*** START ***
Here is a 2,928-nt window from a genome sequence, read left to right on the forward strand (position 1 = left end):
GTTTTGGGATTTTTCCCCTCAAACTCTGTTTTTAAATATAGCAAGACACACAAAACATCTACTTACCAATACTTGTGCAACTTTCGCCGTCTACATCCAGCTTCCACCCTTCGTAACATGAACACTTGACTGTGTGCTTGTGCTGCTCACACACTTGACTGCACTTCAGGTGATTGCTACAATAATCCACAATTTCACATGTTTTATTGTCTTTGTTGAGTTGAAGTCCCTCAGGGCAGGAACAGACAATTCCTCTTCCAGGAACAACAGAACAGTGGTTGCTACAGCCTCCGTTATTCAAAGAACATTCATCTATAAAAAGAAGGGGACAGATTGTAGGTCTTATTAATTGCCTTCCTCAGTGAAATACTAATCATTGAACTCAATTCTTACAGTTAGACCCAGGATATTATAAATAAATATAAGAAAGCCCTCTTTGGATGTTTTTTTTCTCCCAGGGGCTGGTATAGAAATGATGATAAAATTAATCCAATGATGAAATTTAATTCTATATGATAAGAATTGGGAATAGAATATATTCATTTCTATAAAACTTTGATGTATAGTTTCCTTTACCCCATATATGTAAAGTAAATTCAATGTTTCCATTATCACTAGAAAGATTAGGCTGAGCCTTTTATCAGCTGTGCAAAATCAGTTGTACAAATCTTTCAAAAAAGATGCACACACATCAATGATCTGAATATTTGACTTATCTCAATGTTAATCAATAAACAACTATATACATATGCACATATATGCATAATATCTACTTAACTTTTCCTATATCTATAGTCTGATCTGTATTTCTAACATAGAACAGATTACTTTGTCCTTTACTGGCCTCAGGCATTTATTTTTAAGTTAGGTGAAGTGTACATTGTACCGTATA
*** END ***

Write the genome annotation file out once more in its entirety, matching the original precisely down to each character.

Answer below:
Here is a 2,928-nt window from a genome sequence, read left to right on the forward strand (position 1 = left end):
GTTTTGGGATTTTTCCCCTCAAACTCTGTTTTTAAATATAGCAAGACACACAAAACATCTACTTACCAATACTTGTGCAACTTTCGCCGTCTACATCCAGCTTCCACCCTTCGTAACATGAACACTTGACTGTGTGCTTGTGCTGCTCACACACTTGACTGCACTTCAGGTGATTGCTACAATAATCCACAATTTCACATGTTTTATTGTCTTTGTTGAGTTGAAGTCCCTCAGGGCAGGAACAGACAATTCCTCTTCCAGGAACAACAGAACAGTGGTTGCTACAGCCTCCGTTATTCAAAGAACATTCATCTATAAAAAGAAGGGGACAGATTGTAGGTCTTATTAATTGCCTTCCTCAGTGAAATACTAATCATTGAACTCAATTCTTACAGTTAGACCCAGGATATTATAAATAAATATAAGAAAGCCCTCTTTGGATGTTTTTTTTCTCCCAGGGGCTGGTATAGAAATGATGATAAAATTAATCCAATGATGAAATTTAATTCTATATGATAAGAATTGGGAATAGAATATATTCATTTCTATAAAACTTTGATGTATAGTTTCCTTTACCCCATATATGTAAAGTAAATTCAATGTTTCCATTATCACTAGAAAGATTAGGCTGAGCCTTTTATCAGCTGTGCAAAATCAGTTGTACAAATCTTTCAAAAAAGATGCACACACATCAATGATCTGAATATTTGACTTATCTCAATGTTAATCAATAAACAACTATATACATATGCACATATATGCATAATATCTACTTAACTTTTCCTATATCTATAGTCTGATCTGTATTTCTAACATAGAACAGATTACTTTGTCCTTTACTGGCCTCAGGCATTTATTTTTAAGTTAGGTGAAGTGTACATTGTACCGTATA